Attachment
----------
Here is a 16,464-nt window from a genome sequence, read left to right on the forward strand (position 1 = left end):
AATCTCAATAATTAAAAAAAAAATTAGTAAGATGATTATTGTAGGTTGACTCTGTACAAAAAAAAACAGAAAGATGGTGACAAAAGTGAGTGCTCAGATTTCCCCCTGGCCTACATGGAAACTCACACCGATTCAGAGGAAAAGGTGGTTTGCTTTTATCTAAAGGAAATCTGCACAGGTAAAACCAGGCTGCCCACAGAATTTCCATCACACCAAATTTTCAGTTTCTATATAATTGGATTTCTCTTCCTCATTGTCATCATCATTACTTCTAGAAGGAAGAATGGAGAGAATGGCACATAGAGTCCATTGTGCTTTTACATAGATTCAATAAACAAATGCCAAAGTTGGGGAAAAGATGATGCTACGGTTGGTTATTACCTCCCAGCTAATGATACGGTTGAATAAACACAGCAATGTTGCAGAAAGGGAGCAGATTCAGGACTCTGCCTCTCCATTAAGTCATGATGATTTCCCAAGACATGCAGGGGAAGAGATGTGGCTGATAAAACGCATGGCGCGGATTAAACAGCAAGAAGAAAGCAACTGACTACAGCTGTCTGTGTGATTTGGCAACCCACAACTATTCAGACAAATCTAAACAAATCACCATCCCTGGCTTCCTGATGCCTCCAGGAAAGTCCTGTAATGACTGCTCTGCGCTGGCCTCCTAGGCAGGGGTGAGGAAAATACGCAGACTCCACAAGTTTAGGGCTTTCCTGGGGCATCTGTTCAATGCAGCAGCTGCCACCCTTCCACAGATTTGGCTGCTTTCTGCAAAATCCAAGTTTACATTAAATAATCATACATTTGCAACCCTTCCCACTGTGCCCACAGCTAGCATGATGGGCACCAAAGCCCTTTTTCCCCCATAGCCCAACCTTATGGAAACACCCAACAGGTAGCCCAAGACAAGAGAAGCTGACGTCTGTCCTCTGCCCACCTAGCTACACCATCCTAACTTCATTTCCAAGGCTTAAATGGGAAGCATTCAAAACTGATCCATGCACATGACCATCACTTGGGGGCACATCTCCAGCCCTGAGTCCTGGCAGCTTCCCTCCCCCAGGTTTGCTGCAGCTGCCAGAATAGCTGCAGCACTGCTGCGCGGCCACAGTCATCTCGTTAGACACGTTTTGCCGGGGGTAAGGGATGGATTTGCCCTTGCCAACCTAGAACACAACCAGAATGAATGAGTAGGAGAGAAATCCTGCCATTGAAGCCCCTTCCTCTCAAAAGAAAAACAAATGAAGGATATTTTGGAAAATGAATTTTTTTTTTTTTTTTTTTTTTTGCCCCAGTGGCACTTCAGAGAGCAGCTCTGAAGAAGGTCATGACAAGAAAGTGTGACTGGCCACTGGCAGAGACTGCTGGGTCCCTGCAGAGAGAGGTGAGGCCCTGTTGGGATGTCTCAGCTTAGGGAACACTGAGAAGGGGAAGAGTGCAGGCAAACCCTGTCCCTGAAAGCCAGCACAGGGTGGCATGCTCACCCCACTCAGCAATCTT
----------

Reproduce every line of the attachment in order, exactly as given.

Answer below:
Here is a 16,464-nt window from a genome sequence, read left to right on the forward strand (position 1 = left end):
AATCTCAATAATTAAAAAAAAAATTAGTAAGATGATTATTGTAGGTTGACTCTGTACAAAAAAAAACAGAAAGATGGTGACAAAAGTGAGTGCTCAGATTTCCCCCTGGCCTACATGGAAACTCACACCGATTCAGAGGAAAAGGTGGTTTGCTTTTATCTAAAGGAAATCTGCACAGGTAAAACCAGGCTGCCCACAGAATTTCCATCACACCAAATTTTCAGTTTCTATATAATTGGATTTCTCTTCCTCATTGTCATCATCATTACTTCTAGAAGGAAGAATGGAGAGAATGGCACATAGAGTCCATTGTGCTTTTACATAGATTCAATAAACAAATGCCAAAGTTGGGGAAAAGATGATGCTACGGTTGGTTATTACCTCCCAGCTAATGATACGGTTGAATAAACACAGCAATGTTGCAGAAAGGGAGCAGATTCAGGACTCTGCCTCTCCATTAAGTCATGATGATTTCCCAAGACATGCAGGGGAAGAGATGTGGCTGATAAAACGCATGGCGCGGATTAAACAGCAAGAAGAAAGCAACTGACTACAGCTGTCTGTGTGATTTGGCAACCCACAACTATTCAGACAAATCTAAACAAATCACCATCCCTGGCTTCCTGATGCCTCCAGGAAAGTCCTGTAATGACTGCTCTGCGCTGGCCTCCTAGGCAGGGGTGAGGAAAATACGCAGACTCCACAAGTTTAGGGCTTTCCTGGGGCATCTGTTCAATGCAGCAGCTGCCACCCTTCCACAGATTTGGCTGCTTTCTGCAAAATCCAAGTTTACATTAAATAATCATACATTTGCAACCCTTCCCACTGTGCCCACAGCTAGCATGATGGGCACCAAAGCCCTTTTTCCCCCATAGCCCAACCTTATGGAAACACCCAACAGGTAGCCCAAGACAAGAGAAGCTGACGTCTGTCCTCTGCCCACCTAGCTACACCATCCTAACTTCATTTCCAAGGCTTAAATGGGAAGCATTCAAAACTGATCCATGCACATGACCATCACTTGGGGGCACATCTCCAGCCCTGAGTCCTGGCAGCTTCCCTCCCCCAGGTTTGCTGCAGCTGCCAGAATAGCTGCAGCACTGCTGCGCGGCCACAGTCATCTCGTTAGACACGTTTTGCCGGGGGTAAGGGATGGATTTGCCCTTGCCAACCTAGAACACAACCAGAATGAATGAGTAGGAGAGAAATCCTGCCATTGAAGCCCCTTCCTCTCAAAAGAAAAACAAATGAAGGATATTTTGGAAAATGAATTTTTTTTTTTTTTTTTTTTTTTGCCCCAGTGGCACTTCAGAGAGCAGCTCTGAAGAAGGTCATGACAAGAAAGTGTGACTGGCCACTGGCAGAGACTGCTGGGTCCCTGCAGAGAGAGGTGAGGCCCTGTTGGGATGTCTCAGCTTAGGGAACACTGAGAAGGGGAAGAGTGCAGGCAAACCCTGTCCCTGAAAGCCAGCACAGGGTGGCATGCTCACCCCACTCAGCAATCTT